Capitol Reef National Park Overview
|Slot Canyon in Capitol Reef National Park (Nathan Borchelt)|
The unyielding blue of Utah's desert sky can play tricks on the mind. Fall under its spell and you might begin to see that blue dome as an inverted sea through which the sun's refracted rays illuminate the hypnotic Waterpocket Fold. The Fold is the defining geologic formation that makes up Capitol Reef National Park, a 100-mile stretch of buckled earth characterized by crimson cliffs, soaring spires, massive domes, serpentine canyons, graceful arches, stark monoliths, and silence.
The park tends to attract a society of hikers, rock climbers, mountain bikers, and equestrian explorers who prefer solitude to trendy social scenes. As the least visited of Utah's five national parks, this vast and wild frontier still offers a glimpse of America before it was settled by a civilization intent on paving the planet.
Hike the Slots
Serious hikers and backpackers can explore the labyrinth of slot canyons and serpentine gorges that snake their way through Capitol Reef. The Upper Muley Twist is a meandering canyon of astonishing natural bridges and golden arches. And what do you think of when you see the golden arches? Hamburgers, right? Hike to Hamburger Rocks and discover bizarre hoodoos shaped like hamburgers accentuated by chalky-white Navajo sandstone. Surprise Canyon Trail is a great trail for little tykes who like to hike—it's an easy two-mile trail (round-trip) into a deep sandstone canyon.
Test Your Will by Bike
Moab may be fat-tire capital of the world, but at Capitol Reef you can bike far from the madding crowd. The Cathedral Valley Loop is a 60-mile, three-day, grueling test of will that traverses Utah's remote moonscape. The isolated terrain of lonely rock monoliths exposes mountain bikers to the savage beauty of the high desert. Mountain bikers can expect an elevation fluctuation of 2,140 feet along a surface including dirt, sand, bentonite clay, and rocky areas. And here's the cool part—one section requires you to ford the Fremont River!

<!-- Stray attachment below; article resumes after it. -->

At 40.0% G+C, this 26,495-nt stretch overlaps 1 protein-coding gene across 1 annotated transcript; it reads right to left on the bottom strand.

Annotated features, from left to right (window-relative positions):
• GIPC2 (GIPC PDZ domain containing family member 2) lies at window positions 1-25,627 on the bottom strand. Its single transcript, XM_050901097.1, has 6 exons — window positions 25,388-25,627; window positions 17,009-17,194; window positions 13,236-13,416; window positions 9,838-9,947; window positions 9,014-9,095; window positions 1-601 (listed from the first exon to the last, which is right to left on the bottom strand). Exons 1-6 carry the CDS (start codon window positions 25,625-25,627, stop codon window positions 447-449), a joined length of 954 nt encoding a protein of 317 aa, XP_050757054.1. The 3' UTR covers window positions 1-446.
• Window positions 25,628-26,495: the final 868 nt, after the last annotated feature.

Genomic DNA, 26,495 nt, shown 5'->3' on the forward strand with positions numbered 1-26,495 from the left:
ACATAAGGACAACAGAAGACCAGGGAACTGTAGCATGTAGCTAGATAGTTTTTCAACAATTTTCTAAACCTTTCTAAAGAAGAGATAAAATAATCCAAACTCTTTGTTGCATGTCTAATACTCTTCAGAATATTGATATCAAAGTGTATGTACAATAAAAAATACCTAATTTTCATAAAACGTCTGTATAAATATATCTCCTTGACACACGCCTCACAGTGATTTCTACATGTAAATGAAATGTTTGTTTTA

Climb the Reef
Until recently, mentioning Capitol Reef among rock climbers would have elicited befuddled shrugs. Not anymore—the last few years have shown a noticeable increase in climbing activity on the Wingate sandstone formations, since their natural fracturing provides the crack system necessary for quality hand and footholds. The density of the Wingate formations also allows for the use of chocks, nuts, and camming devices. Nevertheless, Wingate does flake off easily and can be very unpredictable.
Camp in a Desert Oasis
Fruita Campground appears out of the searing Utah desert like a mirage. The orchards surrounding the campground include some 2,700 trees bearing cherries, apricots, peaches, pears, apples, plums, mulberries, almonds, and walnuts. Each of the 70 sites offers a picnic table and grill, but no hookups. Fruita Campground is the only developed campground in Capitol Reef. Primitive campgrounds can be found at Cedar Mesa and Cedar Valley.
Pack into the Waterfold
Left your llama at home? No problem, other "pack animals" permitted in the park include horses, burros, and mules. We recommend trying the riding trails at South Draw, Halls Creek, Old Wagon Trail, and the South Desert. A backcountry equestrian staging area is situated at the Post Corral, located on the Notom-Bullfrog Road about one-half mile south of the Burr Trail/Notom Road junction. The staging area is for horseback riders departing on overnight or day trips into the Waterpocket District of the park.
Visit a Rock Art Gallery
The Fremont Indians lived throughout Utah from A.D. 700 to 1300 before mysteriously abandoning the region. On Utah Highway 24 at "Petroglyph Pullout," visitors can pull over and view petroglyphs carved into the sandstone at the base of the Wingate sandstone cliff. The Fremont rock art depicts humans, animals, and a variety of geometric patterns.
Details mentioned in this article were accurate at the time of publication